The defense counsel, seeing the doubt in the Judge’s face, admitted that there may be some exaggeration in the stories but then he asked court a very simple question. He said, “It may be that not every detail in the stories is true, but tell me, your honor, do people tell such stories about you and me?”

A lot of what happens in this week’s parasha centers on Yosef’s character and who it is that is vouching for him. First it was the chamberlain who told Pharaoh how Yosef had accurately interpreted his dreams and eventually it was Pharaoh himself who after spending such a short time with Yosef, listen to his words and observing his demeanor, made him second only to himself in Egypt. Yosef has something in his character and demeanor that put people at ease and demonstrated his trustworthiness to all those he met. He may have been young, he may have been a Hebrew foreigner but his integrity spoke for itself in Pharaoh’s court.

In religious debate, as in political debate or even discussions in the workplace or at home, there are two dynamics at work. They can work at opposition or in harmony. The first is the facts and opinions involved in the discussion itself. At Biet HaKodesh we have discussions around the table after services every week. We discuss the parasha, throw out various opinions, occasionally argue and even convince others of the opinions we hold. We agree to disagree and we remain brothers and sisters. We may find out our facts are wrong or our opinions don’t really make sense. Because we all acknowledge this, we cannot be dogmatic about most of them.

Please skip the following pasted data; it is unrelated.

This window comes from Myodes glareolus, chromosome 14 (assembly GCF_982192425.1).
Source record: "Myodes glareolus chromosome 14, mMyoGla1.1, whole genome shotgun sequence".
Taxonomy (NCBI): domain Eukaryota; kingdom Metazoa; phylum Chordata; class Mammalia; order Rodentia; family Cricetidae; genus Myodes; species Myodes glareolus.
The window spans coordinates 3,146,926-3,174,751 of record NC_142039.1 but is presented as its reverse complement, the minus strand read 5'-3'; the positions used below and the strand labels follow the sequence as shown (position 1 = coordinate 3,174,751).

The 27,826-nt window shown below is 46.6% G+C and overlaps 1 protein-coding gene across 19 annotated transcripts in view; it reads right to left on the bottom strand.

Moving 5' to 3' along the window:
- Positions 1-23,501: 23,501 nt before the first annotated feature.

The second dynamic is the person who is presenting the opinion. When someone opens their mouth, we not only listen to what they are saying but we decide how much weight to give it based on their character and integrity. When Bill Clinton says something, we couple a history of lying with a lack of moral integrity and put very little stock in his statement’s accuracy or trustworthiness. When someone who we know as a person of integrity and character says something, someone who has demonstrated wisdom in the past, we accord a lot of weight to their words.

The question we need to ask ourselves is how people view us. To do this we need to put aside whether people agree with us or not, we can always argue about ideas. What we need to focus on is whether or not people see us as individuals of honesty and integrity, if we have shown ourselves wise and trustworthy, if when people talk about us they tell stories about our service and the blessing we have been to others. When people say things like that about us, then we know we have truly achieved something unique.


The person of Yosef is intriguing for many reasons and he has a lot to teach us. Much has been made of the parallels between Yosef and Y’shua and for good reason. The story of Yosef’s personal slavery and redemption is one we can all relate to as we hope for our redemption at any moment. More than all that, however, is Yosef’s character, his person and the process of growth we have seen in these two parashot.

Last week we saw him fall from a high position as ‘daddy’s favorite’ to slave to prisoner. Yosef was a righteous man, there is no question about that in the story. When he reported on his brothers, he told the truth, perhaps a little two bluntly. He was blessed with spiritual intuitiveness early but he did not know how to handle it and it may have led to a little pride on his part. He resisted the advances of Potipher’s wife even after she persisted day after day and his righteous character was obvious to all and he became a trusted friend and servant of those he met.